Monday, September 6, 2010

Programmer feel-good quote

From a bit to a few hundred megabytes, from a microsecond to a half an hour of computing confronts us with completely baffling ratio of 109! The programmer is in the unique position that his is the only discipline and profession in which such a gigantic ratio, which totally baffles our imagination, has to be bridged by a single technology. He has to be able to think in terms of conceptual hierarchies that are much deeper than a single mind ever needed to face before.E.W. Dijkstra


Yousuf said...

O Yeah!
Hear Hear

Sebastian said...

I don't understand, what about physics? From the nucleus to the galaxy

Manuel Simoni said...

I think the point is that in physics (apart from very small scales) you use the same formulas on the vastly different scales - e.g. whether two masses are 10 cm or 10 lightyears apart, the laws of gravity are the same.

In computing you have what he calls hierarchies of concepts, where the "laws" change with scale, and you have to think about all of them - e.g. an operating system developer has to work with low-level stuff like the physics of RAM access to high-level stuff like proving properties, with a single technology - programming languages.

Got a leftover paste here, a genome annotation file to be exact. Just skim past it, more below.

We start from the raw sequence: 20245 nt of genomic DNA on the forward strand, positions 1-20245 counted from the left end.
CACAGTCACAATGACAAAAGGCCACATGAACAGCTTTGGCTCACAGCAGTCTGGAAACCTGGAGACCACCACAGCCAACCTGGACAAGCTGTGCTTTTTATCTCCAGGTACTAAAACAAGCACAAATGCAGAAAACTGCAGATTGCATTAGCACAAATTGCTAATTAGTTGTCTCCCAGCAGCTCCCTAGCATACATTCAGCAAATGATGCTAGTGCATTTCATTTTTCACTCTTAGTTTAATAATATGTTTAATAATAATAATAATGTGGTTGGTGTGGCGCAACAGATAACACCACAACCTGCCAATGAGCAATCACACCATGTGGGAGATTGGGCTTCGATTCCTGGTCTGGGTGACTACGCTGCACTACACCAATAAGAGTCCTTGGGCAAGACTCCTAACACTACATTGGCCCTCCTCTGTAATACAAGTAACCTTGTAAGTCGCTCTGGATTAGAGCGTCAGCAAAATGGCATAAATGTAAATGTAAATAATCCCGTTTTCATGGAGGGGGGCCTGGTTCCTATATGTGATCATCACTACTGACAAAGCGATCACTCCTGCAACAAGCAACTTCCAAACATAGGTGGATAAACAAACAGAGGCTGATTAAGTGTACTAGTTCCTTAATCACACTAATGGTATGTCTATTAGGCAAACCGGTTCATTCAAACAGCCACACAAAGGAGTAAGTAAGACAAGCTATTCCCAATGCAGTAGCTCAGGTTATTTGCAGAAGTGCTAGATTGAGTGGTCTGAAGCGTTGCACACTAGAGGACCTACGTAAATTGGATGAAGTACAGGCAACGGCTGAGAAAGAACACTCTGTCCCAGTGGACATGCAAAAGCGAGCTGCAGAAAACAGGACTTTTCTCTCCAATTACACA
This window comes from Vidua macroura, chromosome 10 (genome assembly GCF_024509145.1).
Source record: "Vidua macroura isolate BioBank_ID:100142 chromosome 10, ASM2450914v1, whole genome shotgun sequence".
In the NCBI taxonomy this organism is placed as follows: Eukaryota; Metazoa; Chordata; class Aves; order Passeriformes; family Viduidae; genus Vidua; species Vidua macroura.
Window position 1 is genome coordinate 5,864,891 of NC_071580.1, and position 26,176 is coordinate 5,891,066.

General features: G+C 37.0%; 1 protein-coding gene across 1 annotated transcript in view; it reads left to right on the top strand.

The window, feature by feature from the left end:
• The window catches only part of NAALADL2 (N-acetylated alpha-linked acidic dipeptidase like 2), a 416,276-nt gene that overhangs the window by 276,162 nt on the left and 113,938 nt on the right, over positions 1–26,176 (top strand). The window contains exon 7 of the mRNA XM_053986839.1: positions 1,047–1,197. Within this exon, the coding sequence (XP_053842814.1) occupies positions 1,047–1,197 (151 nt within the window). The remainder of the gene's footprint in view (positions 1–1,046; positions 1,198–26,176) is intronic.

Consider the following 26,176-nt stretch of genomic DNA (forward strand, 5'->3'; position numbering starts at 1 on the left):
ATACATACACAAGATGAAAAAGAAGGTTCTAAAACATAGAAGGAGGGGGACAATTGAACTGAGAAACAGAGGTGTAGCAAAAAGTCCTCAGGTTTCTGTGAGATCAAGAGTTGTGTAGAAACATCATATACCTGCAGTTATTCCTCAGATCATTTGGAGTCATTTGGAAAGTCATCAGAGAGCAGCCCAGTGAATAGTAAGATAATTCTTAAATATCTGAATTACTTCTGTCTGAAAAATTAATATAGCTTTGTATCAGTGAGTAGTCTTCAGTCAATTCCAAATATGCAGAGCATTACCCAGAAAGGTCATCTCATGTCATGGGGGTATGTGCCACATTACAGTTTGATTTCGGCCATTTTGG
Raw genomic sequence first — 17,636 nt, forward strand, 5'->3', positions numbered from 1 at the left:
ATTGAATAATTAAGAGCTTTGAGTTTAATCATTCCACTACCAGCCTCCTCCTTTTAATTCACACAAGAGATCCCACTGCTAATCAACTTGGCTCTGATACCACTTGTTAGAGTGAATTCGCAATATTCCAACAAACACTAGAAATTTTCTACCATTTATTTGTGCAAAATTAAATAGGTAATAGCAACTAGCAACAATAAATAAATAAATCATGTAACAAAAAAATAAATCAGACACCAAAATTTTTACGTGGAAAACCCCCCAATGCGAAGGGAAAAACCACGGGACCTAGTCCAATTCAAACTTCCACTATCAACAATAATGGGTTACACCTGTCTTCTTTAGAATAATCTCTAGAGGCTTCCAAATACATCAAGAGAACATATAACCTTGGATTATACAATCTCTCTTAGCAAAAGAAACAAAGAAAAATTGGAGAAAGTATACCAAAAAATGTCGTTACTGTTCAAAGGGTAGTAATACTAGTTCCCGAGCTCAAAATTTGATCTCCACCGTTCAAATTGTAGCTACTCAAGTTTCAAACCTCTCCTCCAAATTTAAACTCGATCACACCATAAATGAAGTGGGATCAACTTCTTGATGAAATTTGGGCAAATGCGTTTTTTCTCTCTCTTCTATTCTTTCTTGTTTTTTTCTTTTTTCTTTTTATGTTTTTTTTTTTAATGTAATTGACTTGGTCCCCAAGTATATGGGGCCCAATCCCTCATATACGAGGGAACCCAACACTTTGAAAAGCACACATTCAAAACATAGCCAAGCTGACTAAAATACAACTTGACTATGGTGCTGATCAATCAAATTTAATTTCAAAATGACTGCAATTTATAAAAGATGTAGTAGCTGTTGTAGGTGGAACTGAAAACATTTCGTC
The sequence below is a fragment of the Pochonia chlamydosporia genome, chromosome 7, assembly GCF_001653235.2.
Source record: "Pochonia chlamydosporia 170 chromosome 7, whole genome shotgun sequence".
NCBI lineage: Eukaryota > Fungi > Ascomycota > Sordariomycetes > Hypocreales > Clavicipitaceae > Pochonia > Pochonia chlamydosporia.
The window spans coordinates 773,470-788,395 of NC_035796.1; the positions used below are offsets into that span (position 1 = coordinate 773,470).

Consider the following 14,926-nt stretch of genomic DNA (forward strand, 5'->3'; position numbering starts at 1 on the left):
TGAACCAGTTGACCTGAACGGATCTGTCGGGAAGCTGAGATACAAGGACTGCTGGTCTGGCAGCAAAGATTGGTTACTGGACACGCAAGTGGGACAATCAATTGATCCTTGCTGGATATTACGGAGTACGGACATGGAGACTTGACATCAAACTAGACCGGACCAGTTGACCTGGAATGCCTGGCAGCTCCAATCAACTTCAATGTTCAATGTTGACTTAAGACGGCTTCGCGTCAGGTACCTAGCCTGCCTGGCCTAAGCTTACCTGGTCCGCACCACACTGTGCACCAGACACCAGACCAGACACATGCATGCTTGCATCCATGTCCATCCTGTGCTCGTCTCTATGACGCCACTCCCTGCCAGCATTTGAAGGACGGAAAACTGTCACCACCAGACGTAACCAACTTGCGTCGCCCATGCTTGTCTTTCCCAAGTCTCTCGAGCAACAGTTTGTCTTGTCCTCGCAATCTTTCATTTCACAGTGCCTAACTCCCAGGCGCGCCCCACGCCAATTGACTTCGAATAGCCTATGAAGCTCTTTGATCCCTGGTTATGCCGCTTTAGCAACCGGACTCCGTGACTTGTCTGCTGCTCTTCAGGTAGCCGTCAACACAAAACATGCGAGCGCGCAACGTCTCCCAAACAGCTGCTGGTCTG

Tero Tilus said...

For what I understand, there's this slight difference between physics and programming. Physicists don't need to design the laws of nature and the universe to match some obscure requirements.

Universe is already there. Software needs to be written.

(No offence. Physics is awsome stuff! Definitely not easy. Just different.)

Harrison Ainsworth said...

You posted this notion on your other blog too! So I will post my response again too:

Does software not also give us the very medium and power with which to meet that challenge? That range of scales is not an externally imposed obstacle, it is an expression of software's *capability*. Software naturally possesses the means to produce and control that range, in simple ways.

Dijkstra seems to be looking at the dark side not the light side. It is like saying a telescope presents the eye with gigantic distance which baffles it capabilities -- no, the telescope offers a new power, not so much a new problem.